MECA began in 1977, growing out of the St. Joseph Fun ‘n Food Fest, the first citywide celebration of the various cultural groups that lived in inner-city Houston. St. Joseph's Catholic Church in the Old Sixth Ward led the festival; the church’s pastor, Father Sam Rosales, asked MECA’s founder and executive director, Alice E. Valdez, to build upon the spirit of community created by the festival by developing a program that would provide alternative arts activities for the city’s youth and families. MECA received 501(c)(3) status and was incorporated in 1979; in 1993, MECA moved to its current home, the historic Dow School (listed on the National Register of Historic Places), where it continues to serve as a vital cultural hub for Houston’s most underserved communities. Rehabilitation of this site began in 2008 and continues despite challenges presented by economic recessions and a global pandemic. Most recently, MECA completed a full roof replacement and restoration of the building’s exterior envelope. Current capital projects include the conversion of its cafetorium into a state-of-the-art, 185-seat theater, and the addition of an elevator to bring the building into ADA compliance.
MECA programs are nationally recognized for producing talented student artists; recently, the National Endowment named the advanced Mariachi ensemble an American Masterpieces Touring Ensemble for the Arts.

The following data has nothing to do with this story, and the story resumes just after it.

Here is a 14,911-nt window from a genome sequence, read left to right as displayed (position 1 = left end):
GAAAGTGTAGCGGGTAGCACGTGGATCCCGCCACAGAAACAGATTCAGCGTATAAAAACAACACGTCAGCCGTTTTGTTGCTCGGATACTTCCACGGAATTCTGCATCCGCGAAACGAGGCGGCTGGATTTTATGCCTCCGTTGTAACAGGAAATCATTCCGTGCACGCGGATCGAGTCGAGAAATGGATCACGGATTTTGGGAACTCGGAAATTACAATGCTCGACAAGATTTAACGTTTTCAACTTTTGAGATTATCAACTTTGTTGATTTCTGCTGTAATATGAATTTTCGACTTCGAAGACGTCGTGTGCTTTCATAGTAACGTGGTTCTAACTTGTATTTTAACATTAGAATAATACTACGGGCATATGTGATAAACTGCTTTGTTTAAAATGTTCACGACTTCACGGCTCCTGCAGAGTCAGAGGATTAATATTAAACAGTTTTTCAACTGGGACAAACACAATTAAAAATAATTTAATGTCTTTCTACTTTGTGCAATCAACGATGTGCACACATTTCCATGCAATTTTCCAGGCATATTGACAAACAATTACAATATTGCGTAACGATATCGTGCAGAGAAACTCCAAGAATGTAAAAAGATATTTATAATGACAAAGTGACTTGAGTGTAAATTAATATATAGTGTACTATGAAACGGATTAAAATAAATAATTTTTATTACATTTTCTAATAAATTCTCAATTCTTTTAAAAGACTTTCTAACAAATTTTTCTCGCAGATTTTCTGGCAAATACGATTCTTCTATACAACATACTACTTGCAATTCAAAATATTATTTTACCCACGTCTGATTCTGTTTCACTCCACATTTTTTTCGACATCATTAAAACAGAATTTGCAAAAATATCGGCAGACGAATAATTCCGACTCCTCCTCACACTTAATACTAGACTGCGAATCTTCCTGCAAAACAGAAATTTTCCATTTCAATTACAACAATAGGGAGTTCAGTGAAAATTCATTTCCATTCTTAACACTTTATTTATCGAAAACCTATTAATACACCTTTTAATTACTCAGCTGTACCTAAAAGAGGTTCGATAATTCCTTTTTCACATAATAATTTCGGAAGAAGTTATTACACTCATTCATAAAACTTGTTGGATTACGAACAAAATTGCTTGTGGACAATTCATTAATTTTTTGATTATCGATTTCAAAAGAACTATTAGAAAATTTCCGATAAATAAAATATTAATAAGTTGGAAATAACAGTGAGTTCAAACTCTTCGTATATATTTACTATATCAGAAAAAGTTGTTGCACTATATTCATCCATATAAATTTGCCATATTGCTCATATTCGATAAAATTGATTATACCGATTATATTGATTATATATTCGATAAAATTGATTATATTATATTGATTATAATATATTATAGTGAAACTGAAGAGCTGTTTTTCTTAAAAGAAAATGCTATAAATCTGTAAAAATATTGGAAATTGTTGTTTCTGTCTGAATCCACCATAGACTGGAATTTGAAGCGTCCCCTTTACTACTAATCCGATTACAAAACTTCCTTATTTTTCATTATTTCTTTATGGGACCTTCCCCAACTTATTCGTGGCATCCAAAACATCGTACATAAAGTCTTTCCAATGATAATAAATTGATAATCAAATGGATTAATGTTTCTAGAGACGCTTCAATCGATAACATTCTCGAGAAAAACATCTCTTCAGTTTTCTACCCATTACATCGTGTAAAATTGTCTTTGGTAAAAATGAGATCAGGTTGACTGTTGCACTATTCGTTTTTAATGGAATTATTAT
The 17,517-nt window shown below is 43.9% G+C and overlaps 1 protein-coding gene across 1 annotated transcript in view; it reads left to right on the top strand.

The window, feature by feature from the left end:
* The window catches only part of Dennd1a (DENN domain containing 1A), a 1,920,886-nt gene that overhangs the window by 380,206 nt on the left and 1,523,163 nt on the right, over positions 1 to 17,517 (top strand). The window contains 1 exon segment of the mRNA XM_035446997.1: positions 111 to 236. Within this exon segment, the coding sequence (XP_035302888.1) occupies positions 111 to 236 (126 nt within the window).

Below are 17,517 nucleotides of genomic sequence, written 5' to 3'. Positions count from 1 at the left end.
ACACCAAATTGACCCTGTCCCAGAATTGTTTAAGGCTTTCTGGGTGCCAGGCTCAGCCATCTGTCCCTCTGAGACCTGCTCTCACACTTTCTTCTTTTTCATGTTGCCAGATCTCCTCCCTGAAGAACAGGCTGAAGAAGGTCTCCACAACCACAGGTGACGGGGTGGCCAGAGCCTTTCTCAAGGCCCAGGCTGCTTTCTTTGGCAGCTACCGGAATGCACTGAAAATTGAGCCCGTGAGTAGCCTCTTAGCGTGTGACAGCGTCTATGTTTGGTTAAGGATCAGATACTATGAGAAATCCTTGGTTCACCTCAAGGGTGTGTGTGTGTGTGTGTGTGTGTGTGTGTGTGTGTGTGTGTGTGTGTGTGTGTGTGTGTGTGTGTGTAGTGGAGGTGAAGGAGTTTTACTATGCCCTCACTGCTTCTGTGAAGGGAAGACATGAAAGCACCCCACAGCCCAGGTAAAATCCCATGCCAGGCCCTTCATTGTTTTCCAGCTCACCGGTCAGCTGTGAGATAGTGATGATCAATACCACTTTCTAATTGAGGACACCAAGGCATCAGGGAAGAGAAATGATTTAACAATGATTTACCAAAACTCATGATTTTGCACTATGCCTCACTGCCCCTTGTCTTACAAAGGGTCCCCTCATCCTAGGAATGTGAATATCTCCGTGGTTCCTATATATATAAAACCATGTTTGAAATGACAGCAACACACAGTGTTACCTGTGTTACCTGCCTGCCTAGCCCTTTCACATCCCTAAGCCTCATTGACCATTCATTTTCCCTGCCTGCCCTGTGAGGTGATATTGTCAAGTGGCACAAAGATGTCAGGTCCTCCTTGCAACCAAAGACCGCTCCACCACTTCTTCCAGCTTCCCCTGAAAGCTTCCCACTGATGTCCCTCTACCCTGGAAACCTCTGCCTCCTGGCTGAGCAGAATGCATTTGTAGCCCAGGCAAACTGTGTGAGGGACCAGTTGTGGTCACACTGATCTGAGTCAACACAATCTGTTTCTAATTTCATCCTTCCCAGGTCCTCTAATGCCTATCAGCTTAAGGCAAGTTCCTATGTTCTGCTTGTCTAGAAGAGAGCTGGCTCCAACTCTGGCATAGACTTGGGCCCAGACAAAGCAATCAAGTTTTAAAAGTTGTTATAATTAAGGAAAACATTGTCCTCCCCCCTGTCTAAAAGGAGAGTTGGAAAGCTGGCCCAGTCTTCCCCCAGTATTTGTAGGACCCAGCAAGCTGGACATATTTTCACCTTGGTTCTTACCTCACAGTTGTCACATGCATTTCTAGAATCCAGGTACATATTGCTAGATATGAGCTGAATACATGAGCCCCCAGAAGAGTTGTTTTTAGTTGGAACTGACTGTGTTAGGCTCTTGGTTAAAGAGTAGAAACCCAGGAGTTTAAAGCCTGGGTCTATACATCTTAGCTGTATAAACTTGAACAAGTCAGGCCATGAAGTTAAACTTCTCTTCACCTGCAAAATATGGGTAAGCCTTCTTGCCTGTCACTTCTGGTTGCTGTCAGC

MECA at TBH Center
Nestled in East End neighborhood, the TBH Center is located at 333 S Jensen Drive.
TBH's exterior is decorated by local artists that poured love and paint to express the unique culture here in Houston.
This facility was the home of Talento Bilingue de Houston (TBH), a bilingual English-Spanish theater company founded by Arnold Mercado in 1977 (no longer active). Originally located in the Casa de Amigos Community Center in Northside, it moved to the Ripley House Community Center in the Second Ward in 1979. In 1995 TBH was granted a $992,000 Community Development Block Grant through the City of Houston Housing and Community Development Department and with this funding, they converted a former grocery store in the Second Ward into their new home. Nestled between the Guadalupe Plaza Park and Buffalo Bayou in the East End, less than a mile from downtown Houston, the building is an 18,000 square foot facility that includes a 240-seat theater, professional dance studio, rehearsal room, a gallery space, commercial kitchen, and administrative offices. In 2019 MECA responded to a request from Houston’s Mayor, Sylvester Turner, and began managing the space to offer similar services as it does at its home in the historic Dow School thus preventing the city from losing the predominantly Latino cultural hub and community center. MECA continues to lease and operate the building from the City of Houston Convention and Entertainment Facilities Department.
Mayor's Office Press Release